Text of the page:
Mixtures of reservoir oil and CO2 can exhibit complex multiphase behavior at temperatures typically below 120°F, where a third CO2-rich liquid (L2) phase can coexist with the oleic (L1) and gaseous (V) phases. The three-phase behavior is bounded by two types of critical endpoint (CEP) tie lines in composition space. The lower CEP (LCEP) tie line is where the two liquid phases merge in the presence of the V phase, and the upper CEP (UCEP) tie line is where the L2 and V phases merge in the presence of the L1 phase. Slim-tube tests reported in the literature show that low-temperature oil displacement by CO2 can result in high displacement efficiency of more than 90% when three phases are present during the displacement. The nearly piston-like displacements can be quantitatively reproduced in numerical simulations when the CEP behavior is properly considered. However, it is uncertain how multicontact miscibility (MCM) is developed through interaction of flow and three-hydrocarbon-phase behavior.
In this research, we analyze mass conservation on multiphase transition between two and three phases for the limiting three-phase flow, where the L1 phase is completely displaced by the L2 phase on the LCEP. The analysis indicates that mass transfer on multiphase transition occurs in the most efficient way for MCM development. Simple analytical conditions derived for MCM through three phases are applied to 1-D fine-scale simulations of CO2 floods using four and more components. Results show that the MCM conditions are nearly satisfied when the effect of numerical dispersion is small. MCM is likely developed through three hydrocarbon phases on the LCEP in the cases studied. This is consistent with analytical solutions of water and gas injection presented in the literature, where MCM is developed on a CEP for the aqueous, V, and L1 phases. For MCM cases in this research, the L2-V two phases are present upstream of the miscible front, but can also be miscible on the non-L1 edge of the UCEP tie line.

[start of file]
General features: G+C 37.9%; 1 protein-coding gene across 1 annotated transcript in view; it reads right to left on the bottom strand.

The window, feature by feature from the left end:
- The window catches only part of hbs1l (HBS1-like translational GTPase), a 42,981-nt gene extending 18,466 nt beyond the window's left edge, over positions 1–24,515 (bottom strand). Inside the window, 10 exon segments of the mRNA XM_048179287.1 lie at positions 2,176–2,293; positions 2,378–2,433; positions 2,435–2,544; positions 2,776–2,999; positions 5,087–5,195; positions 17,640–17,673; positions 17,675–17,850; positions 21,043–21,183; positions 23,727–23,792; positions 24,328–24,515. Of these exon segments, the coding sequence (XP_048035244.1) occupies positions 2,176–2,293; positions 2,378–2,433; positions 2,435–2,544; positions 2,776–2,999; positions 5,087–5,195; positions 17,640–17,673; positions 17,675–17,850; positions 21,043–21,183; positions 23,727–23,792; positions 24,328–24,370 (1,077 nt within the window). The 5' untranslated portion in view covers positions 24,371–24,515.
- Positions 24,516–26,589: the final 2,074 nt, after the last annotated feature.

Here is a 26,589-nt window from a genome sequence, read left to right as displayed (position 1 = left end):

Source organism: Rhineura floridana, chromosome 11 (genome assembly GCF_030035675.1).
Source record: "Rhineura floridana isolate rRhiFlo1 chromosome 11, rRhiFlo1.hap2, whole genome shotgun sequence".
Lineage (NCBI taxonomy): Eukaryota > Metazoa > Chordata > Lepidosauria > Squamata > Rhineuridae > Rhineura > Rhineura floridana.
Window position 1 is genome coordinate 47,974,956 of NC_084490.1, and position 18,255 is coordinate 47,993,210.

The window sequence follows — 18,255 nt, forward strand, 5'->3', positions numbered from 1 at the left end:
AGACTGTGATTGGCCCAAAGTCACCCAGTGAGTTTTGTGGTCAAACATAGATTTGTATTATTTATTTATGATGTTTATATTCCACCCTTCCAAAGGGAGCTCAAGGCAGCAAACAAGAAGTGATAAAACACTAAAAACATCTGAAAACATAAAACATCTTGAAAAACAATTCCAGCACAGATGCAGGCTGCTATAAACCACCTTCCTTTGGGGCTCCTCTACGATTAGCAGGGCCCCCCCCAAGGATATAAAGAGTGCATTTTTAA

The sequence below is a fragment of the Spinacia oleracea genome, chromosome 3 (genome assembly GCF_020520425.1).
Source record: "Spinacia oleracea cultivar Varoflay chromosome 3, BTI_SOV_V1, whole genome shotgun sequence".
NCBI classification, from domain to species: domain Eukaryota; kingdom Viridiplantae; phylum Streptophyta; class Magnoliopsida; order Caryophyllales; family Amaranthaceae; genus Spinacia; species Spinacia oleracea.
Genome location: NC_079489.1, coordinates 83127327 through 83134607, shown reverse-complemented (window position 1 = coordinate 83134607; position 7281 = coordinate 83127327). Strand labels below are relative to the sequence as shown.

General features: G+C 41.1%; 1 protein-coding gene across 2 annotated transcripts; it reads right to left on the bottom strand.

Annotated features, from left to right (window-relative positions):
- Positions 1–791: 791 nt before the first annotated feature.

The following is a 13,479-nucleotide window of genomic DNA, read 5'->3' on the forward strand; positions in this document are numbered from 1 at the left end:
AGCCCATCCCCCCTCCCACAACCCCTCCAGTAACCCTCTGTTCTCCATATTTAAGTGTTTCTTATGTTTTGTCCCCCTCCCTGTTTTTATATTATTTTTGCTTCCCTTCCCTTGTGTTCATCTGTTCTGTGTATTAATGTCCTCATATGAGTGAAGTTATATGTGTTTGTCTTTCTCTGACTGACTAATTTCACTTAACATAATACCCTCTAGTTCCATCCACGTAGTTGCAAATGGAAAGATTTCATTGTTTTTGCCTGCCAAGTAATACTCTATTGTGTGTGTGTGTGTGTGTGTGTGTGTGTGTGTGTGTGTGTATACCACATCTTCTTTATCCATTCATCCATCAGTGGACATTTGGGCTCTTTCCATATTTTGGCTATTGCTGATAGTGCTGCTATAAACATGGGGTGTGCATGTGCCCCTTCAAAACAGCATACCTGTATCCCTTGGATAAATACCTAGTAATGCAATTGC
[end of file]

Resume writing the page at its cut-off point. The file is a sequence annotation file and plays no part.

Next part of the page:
The limiting three-phase flow does not necessarily occur at the highest pressure for three-phase flow, especially when a heavy oil is displaced by solvent at low temperatures. This is a marked difference from the conventional MCM development through two phases, where the limiting two-phase flow typically occurs at the highest pressure for two-phase flow.
Three-phase flow gradually changes to two-phase flow with varying pressure in the presence of numerical dispersion. We show that mass transfer on multiphase transition becomes less efficient during the change until the three-phase region completely disappear.